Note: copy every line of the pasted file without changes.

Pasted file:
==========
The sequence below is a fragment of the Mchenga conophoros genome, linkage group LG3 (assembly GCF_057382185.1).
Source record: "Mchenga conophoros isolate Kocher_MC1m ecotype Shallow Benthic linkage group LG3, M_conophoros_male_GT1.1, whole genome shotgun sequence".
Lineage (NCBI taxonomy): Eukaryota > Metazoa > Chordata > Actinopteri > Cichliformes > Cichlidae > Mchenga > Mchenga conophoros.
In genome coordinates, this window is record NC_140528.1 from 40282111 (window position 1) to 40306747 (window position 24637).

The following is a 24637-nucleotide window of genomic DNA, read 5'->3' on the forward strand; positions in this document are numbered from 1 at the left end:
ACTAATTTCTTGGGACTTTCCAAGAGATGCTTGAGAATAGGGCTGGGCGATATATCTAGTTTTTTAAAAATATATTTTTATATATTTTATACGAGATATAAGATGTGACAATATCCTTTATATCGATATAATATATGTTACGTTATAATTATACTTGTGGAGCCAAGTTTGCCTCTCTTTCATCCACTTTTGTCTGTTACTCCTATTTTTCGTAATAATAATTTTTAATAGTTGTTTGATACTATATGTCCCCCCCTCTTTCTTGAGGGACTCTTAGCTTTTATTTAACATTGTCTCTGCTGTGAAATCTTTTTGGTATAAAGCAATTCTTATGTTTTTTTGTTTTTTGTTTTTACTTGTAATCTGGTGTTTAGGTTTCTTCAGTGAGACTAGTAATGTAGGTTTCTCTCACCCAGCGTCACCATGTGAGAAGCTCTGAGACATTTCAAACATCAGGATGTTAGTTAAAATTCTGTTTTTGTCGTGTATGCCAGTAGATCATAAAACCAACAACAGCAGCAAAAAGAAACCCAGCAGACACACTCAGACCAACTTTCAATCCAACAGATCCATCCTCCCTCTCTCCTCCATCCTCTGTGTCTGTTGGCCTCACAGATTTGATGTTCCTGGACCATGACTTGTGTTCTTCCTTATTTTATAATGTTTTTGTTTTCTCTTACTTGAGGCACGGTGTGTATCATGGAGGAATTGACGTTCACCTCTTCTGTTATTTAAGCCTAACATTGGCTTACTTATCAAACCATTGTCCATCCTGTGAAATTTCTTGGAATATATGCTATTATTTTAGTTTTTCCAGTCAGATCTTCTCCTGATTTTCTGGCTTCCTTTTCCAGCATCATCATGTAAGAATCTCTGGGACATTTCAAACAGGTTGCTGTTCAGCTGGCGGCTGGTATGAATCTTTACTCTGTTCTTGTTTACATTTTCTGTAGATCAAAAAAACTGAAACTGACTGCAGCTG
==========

The sequence below is a fragment of the Mchenga conophoros genome, linkage group LG3 (assembly GCF_057382185.1).
Source record: "Mchenga conophoros isolate Kocher_MC1m ecotype Shallow Benthic linkage group LG3, M_conophoros_male_GT1.1, whole genome shotgun sequence".
Lineage (NCBI taxonomy): Eukaryota > Metazoa > Chordata > Actinopteri > Cichliformes > Cichlidae > Mchenga > Mchenga conophoros.
In genome coordinates, this window is record NC_140528.1 from 40282111 (window position 1) to 40306747 (window position 24637).

The following is a 24637-nucleotide window of genomic DNA, read 5'->3' on the forward strand; positions in this document are numbered from 1 at the left end:
ACTAATTTCTTGGGACTTTCCAAGAGATGCTTGAGAATAGGGCTGGGCGATATATCTAGTTTTTTAAAAATATATTTTTATATATTTTATACGAGATATAAGATGTGACAATATCCTTTATATCGATATAATATATGTTACGTTATAATTATACTTGTGGAGCCAAGTTTGCCTCTCTTTCATCCACTTTTGTCTGTTACTCCTATTTTTCGTAATAATAATTTTTAATAGTTGTTTGATACTATATGTCCCCCCCTCTTTCTTGAGGGACTCTTAGCTTTTATTTAACATTGTCTCTGCTGTGAAATCTTTTTGGTATAAAGCAATTCTTATGTTTTTTTGTTTTTTGTTTTTACTTGTAATCTGGTGTTTAGGTTTCTTCAGTGAGACTAGTAATGTAGGTTTCTCTCACCCAGCGTCACCATGTGAGAAGCTCTGAGACATTTCAAACATCAGGATGTTAGTTAAAATTCTGTTTTTGTCGTGTATGCCAGTAGATCATAAAACCAACAACAGCAGCAAAAAGAAACCCAGCAGACACACTCAGACCAACTTTCAATCCAACAGATCCATCCTCCCTCTCTCCTCCATCCTCTGTGTCTGTTGGCCTCACAGATTTGATGTTCCTGGACCATGACTTGTGTTCTTCCTTATTTTATAATGTTTTTGTTTTCTCTTACTTGAGGCACGGTGTGTATCATGGAGGAATTGACGTTCACCTCTTCTGTTATTTAAGCCTAACATTGGCTTACTTATCAAACCATTGTCCATCCTGTGAAATTTCTTGGAATATATGCTATTATTTTAGTTTTTCCAGTCAGATCTTCTCCTGATTTTCTGGCTTCCTTTTCCAGCATCATCATGTAAGAATCTCTGGGACATTTCAAACAGGTTGCTGTTCAGCTGGCGGCTGGTATGAATCTTTACTCTGTTCTTGTTTACATTTTCTGTAGATCAAAAAAACTGAAACTGACTGCAGCTG